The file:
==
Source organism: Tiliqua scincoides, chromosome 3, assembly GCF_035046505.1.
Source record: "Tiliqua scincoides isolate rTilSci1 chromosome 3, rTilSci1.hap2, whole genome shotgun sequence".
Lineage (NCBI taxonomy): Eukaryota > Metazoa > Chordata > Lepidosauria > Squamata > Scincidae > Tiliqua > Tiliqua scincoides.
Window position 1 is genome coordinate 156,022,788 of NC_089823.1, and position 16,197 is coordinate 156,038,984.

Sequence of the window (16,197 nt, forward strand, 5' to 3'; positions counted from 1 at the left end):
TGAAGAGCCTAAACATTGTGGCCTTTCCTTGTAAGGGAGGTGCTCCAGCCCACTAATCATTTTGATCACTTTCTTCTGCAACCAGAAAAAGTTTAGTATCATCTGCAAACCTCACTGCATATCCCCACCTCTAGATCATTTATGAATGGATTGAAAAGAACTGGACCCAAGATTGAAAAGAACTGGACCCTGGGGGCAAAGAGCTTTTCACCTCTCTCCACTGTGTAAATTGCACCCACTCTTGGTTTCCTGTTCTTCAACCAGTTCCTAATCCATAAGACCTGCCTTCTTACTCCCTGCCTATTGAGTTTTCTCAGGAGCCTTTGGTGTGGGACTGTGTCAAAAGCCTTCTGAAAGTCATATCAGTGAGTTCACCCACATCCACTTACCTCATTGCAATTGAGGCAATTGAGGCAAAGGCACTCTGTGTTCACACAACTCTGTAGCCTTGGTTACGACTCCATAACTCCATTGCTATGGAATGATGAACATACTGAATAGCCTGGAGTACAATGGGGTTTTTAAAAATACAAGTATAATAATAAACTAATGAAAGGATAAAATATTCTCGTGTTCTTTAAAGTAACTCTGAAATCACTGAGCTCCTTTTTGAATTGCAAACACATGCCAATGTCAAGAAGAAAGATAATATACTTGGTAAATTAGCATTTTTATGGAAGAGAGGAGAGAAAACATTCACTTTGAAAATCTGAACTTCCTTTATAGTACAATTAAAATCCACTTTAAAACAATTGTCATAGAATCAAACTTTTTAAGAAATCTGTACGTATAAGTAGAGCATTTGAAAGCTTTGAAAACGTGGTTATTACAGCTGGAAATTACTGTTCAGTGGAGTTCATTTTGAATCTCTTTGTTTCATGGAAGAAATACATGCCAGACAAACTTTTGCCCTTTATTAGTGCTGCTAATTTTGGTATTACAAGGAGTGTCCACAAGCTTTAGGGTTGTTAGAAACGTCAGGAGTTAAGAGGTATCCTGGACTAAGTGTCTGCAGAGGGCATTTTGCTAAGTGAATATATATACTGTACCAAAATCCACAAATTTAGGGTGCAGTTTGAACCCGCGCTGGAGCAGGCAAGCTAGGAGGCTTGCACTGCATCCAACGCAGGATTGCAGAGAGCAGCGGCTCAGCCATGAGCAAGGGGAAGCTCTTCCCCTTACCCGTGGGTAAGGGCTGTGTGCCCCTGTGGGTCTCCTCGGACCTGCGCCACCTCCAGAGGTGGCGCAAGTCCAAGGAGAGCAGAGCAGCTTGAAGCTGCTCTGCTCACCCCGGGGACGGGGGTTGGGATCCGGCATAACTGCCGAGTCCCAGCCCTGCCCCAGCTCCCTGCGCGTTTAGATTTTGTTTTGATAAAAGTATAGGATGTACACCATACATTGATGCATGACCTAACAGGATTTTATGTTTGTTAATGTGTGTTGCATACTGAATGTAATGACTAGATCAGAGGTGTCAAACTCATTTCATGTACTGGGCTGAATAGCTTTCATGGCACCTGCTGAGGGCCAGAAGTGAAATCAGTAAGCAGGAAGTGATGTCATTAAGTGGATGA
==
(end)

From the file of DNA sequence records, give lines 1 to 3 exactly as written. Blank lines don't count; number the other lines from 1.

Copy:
Source organism: Tiliqua scincoides, chromosome 3, assembly GCF_035046505.1.
Source record: "Tiliqua scincoides isolate rTilSci1 chromosome 3, rTilSci1.hap2, whole genome shotgun sequence".
Lineage (NCBI taxonomy): Eukaryota > Metazoa > Chordata > Lepidosauria > Squamata > Scincidae > Tiliqua > Tiliqua scincoides.